blue and white academic hat

Pentecost Sermon

Sermon text: Acts 2: 1-21

It’s high school graduation season, full of caps and gowns, pomp and circumstance, rousing speeches about the future, and all the honors and celebrations that are due for these fine young people.

While I’m certain that this season comes with an overabundance of emotions and sentiments, the one that always seems most prevalent is the sentiment of possibilities.  You’ve done your time, you’re free, the open road is there in front of you and any enterprising individual can follow the path and achieve marvelous things.

The last time I graduated academically was a decade ago, in 2012, as I finished seminary.  It was the end of more than 20 years of education.  It was an exciting time, like all graduations, remembering and recognizing the degrees that had been earned.  But again, like all graduations, I had one foot in the present and one foot in the future.

Like a small percentage of my classmates I hadn’t a clue where I was going after graduation.  I knew I was coming home, to the Allegheny Synod, but I didn’t know precisely where.  My initial call process with a congregation fell through and now I was simply waiting, imagining the possibilities of who and where I might serve.  Hoping for a paycheck before my first student loan payments were due.  I was primed.  I was ready.  I had all my new ideas, all my energy.  I simply needed the opportunity to use my education and passion.

This is my tenth time preaching on Pentecost Sunday since I was ordained, and this is honestly the first time I made the connection between Pentecost and graduation.  It’s not that Pentecost is a graduation.  It’s not like the disciples were getting their degrees from the University of Jesus Christ and throwing their caps in the air.  But at Pentecost the followers of Jesus move into a new chapter.  The church enters into its first chapter.  There are possibilities.

The story of Pentecost is just as remarkable as Christmas or Easter, and just as important.  God’s presence was made known on that day in a new display of signs and miracles:  there’s a mighty, rushing wind, there’s tongues of fire that rest on the disciples, and there’s this business of speaking in foreign languages.  At the Tower of Babel God used a diversity of language to confuse the people, thwarting their foolish attempt to build a way into heaven, and on Pentecost God is using the gift of diverse language to help spread the good news of Jesus Christ into every corner of the known world.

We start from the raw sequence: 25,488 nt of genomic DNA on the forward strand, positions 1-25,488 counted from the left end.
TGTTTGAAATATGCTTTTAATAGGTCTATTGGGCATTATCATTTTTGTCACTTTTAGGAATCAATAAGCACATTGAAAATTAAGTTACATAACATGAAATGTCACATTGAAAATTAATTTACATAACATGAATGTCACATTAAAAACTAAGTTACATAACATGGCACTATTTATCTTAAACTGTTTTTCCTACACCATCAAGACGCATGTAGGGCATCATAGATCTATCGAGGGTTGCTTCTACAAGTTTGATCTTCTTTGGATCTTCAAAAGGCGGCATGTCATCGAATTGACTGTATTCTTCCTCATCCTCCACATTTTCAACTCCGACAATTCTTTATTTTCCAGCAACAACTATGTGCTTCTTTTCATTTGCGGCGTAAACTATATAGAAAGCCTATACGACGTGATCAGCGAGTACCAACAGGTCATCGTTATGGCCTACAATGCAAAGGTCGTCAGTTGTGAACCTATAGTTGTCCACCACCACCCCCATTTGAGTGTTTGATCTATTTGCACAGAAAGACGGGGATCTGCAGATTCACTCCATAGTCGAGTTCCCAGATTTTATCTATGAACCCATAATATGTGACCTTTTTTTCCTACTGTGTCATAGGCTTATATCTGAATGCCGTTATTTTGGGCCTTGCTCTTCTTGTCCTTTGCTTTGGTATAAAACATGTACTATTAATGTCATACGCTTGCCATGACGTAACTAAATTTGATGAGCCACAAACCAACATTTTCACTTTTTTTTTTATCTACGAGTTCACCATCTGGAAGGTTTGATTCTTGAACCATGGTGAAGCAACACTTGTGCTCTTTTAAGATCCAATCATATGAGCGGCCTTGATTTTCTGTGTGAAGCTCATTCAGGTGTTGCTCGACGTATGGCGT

Think for a moment about the graduate mindset, ready to take on the world, ready to make a difference, ready to prove themselves, ready to put their education to use.  Think about the transformation of the disciples on Pentecost as they are sent, as the begin their journey as apostles, as they head into the world and make an impact by sharing what they’ve witnessed and what they’ve learned.  They have seen God at work and now they’re going to continue that mission.

I also thought about the fact that when you graduate you do not head into the world alone.  Instead, you walk, equipped with the influence and support of your family, the social learnings from your friends, and the words and wisdom of your teachers ringing in your ears.  How many times in my ministry have I recalled the lessons and phrases of my teachers, and how much have those memories helped me?

In the same way, on this festival Sunday, we celebrate the gift of the Holy Spirit and how it rests on the apostles.  It fills them.  In the absence of Jesus God sends the Spirit to guide the church and to remind them of everything Jesus taught.

Often times we treat the Holy Spirit as this wholly ambiguous entity that we cannot fully describe or appreciate.  We talk about how it is unpredictable like its symbols of fire and wind.  We know that it is creative, empowering, and guiding.  But we also embrace its mystery.  We appreciate that we cannot fully know or describe the Holy Spirit in the same way that we cannot fully know God the Father.

However, deep down the Holy Spirit represents the presence of Jesus Christ.  That presence is found and is active in every single one of us.  The Holy Spirit is how we know and remember Jesus.  And so, as difficult as the Spirit may be to fully comprehend, we know that when we witness Jesus in action, or when we are acting as the hands and feet of Christ, that the Spirit is known and present.

Best of all, even though we may not speak foreign languages through God’s power or have tongues of fire resting on us or see God coming to us in the mighty rushing wind, we have the same power of the Spirit coursing through our veins.  It reminds us, teaches us, and directs us.

Like the apostles who boldly took to the streets in Jerusalem we have decisions to make about our ministry.  Every Pentecost celebration is like a graduation reminder.  While we may not be finished with our faith education, we are certainly equipped with the best thing God can provide:  Godself.  The Holy Spirit is on my shoulder showing my Christ just like the lessons of Dr. Carlson or Dr. Schram or Dr. Koshan reverberate in my consciousness.

Like the graduate we are call to enter into the world.  We are called to participate.  We are called to make a difference.  We are called to make a change.  So may we, like the graduating senior, filter out into our community and make our mark.  AMEN

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